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Long-time loyalty can pay off with company complaints: Roseman


I help people resolve problems they can’t resolve on their own because of indifference or incompetence at the front lines of customer service.

Here are stories of four fixes achieved for readers with the Star’s help.

Toyota Canada: Jonathan Golden, who owns a 2007 Camry, found out a year ago that he qualified for a warranty extension because his car burned too much oil.

As he waited for repairs, the problem kept getting worse. When he first complained, his Camry was burning one litre of oil a month – which increased to more than one litre a week.

“I asked to speak to someone senior at Toyota, but no one was available. I think they should consider the severity of my oil consumption situation,” he said.

One day after I contacted the head office, Golden had his own customer service representative working to speed things up. One week later, his car went in for a five-day engine rebuild.

“I am being provided with a rental for the week,” he added. “This would never have happened alone.”

PayPal Canada: Susan Wontorro is a frequent user of eBay. She sold a coat to a buyer in Philadelphia last November and received payment by PayPal.

Later, the U.S. buyer asked for a chargeback from her credit card issuer, claiming the coat was fake.

Wontorro said the coat was exactly as described. Meanwhile, the buyer refused to send it back, despite assurances that shipping costs would be covered.

“She emails me once in a while to tell me to stop harassing her. I believe she has no intention of returning the coat. But PayPal and eBay say there is nothing they can do,” she said.

Such disputes are outside PayPal’s control, said spokesperson Malini Mitra. The credit card issuer for the buyer initiates a chargeback and decides the outcome.

However, since Wontorro was a good customer, Mitra said PayPal was giving her a refund as “a good faith solution.”

Microsoft Canada: A mother wrote to me about her daughter, age 47 and on disability support, who had to give up her housing two years ago since she could no longer afford it.

“She has lived with different friends (basically homeless). Last September, she moved in with me,” said the mother, who asked that she and her daughter not be named for privacy reasons.

The daughter had a Hotmail account for many years. But when she tried to log in again, she couldn’t provide the verification information that was required because of the intermittent use while she was homeless.

The mother had a request: Could I ask Microsoft (which owns Hotmail) to restore the account? Her daughter wanted to see the emails she had missed – including those from her son, who had died suddenly last year.

“If Microsoft is able to help, they will need some personal information from her daughter, but will of course treat this with the utmost discretion,” said Julia Perreira, a spokesperson for Microsoft Canada.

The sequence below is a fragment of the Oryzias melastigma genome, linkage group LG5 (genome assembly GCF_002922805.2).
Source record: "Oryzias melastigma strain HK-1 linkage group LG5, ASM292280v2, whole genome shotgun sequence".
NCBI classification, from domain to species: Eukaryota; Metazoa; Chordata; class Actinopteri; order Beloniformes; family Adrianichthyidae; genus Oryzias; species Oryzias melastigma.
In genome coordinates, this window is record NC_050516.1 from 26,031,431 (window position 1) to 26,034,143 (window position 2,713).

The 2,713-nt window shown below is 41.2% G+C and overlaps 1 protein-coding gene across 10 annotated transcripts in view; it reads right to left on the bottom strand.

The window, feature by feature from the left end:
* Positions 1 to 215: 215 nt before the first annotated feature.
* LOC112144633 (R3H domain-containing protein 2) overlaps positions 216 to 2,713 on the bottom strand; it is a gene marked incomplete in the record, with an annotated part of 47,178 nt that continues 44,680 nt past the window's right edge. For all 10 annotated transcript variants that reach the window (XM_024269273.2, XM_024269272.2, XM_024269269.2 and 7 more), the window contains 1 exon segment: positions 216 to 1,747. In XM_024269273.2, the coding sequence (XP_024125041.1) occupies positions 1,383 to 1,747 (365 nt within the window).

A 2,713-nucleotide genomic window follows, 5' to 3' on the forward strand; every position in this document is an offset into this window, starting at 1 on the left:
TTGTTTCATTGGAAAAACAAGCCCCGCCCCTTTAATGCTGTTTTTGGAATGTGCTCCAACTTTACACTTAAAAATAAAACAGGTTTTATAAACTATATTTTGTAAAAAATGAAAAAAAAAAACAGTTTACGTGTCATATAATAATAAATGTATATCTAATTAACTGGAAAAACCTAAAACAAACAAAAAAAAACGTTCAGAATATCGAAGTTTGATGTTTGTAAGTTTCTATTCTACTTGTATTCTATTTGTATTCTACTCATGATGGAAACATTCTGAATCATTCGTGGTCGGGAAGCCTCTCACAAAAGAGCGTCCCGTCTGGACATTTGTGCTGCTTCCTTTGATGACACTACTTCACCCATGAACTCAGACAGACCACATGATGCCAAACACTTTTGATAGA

Within a day, the daughter had regained access to her Hotmail account.

“We couldn’t believe how quickly Microsoft support responded to, and fixed, the problem. Such good news in what has been sometimes a stressful and sad situation,” the mother said.

President’s Choice Financial: Mark Roza owns a PC Financial World MasterCard, which he uses to earn PC points. He has stopped using other rewards cards in favour of this one.

“My thing is tools,” he said. “I usually redeem my PC points for Home Depot gift cards, or I’d buy a Visa or MasterCard gift card if a store didn’t have its own gift cards.

“I’ve been saving for a while and I have $ 430 worth of points. But when I went to Loblaws to exchange them for gift cards, I was told I could not, since the policy had changed in February.”

PC Financial blamed fraudulent activity for the policy change. In early February, it told customers to change their passwords after some members had points stolen from their accounts.

PC Financial decided to suspend collectors’ ability to redeem points for gift cards, prepaid cards and wireless or long-distance phone cards, “since these are popular purchases with stolen points,” said Lana Gogas, a company spokesperson.

She promised to have customer service contact the customer to discuss a resolution.

Roza was happy with the PC Financial’s workaround. He will be able to use his points to get $ 430 worth of Loblaw gift cards, which he can use to buy other gift cards at a Loblaw’s store.

“I doubt I would have had this positive resolution without your intervention,” he said. “To show my appreciation, I have made a $ 25 donation to the Toronto Star Fresh Air Fund.”

My advice: Yes, corporations can be flexible and bend the rules. Demonstrate that you are a long-time loyal customer who has waited patiently for the resolution you deserve to get.

Ellen Roseman appears in Smart Money.

TORONTO STAR | BUSINESS | PERSONAL_FINANCE

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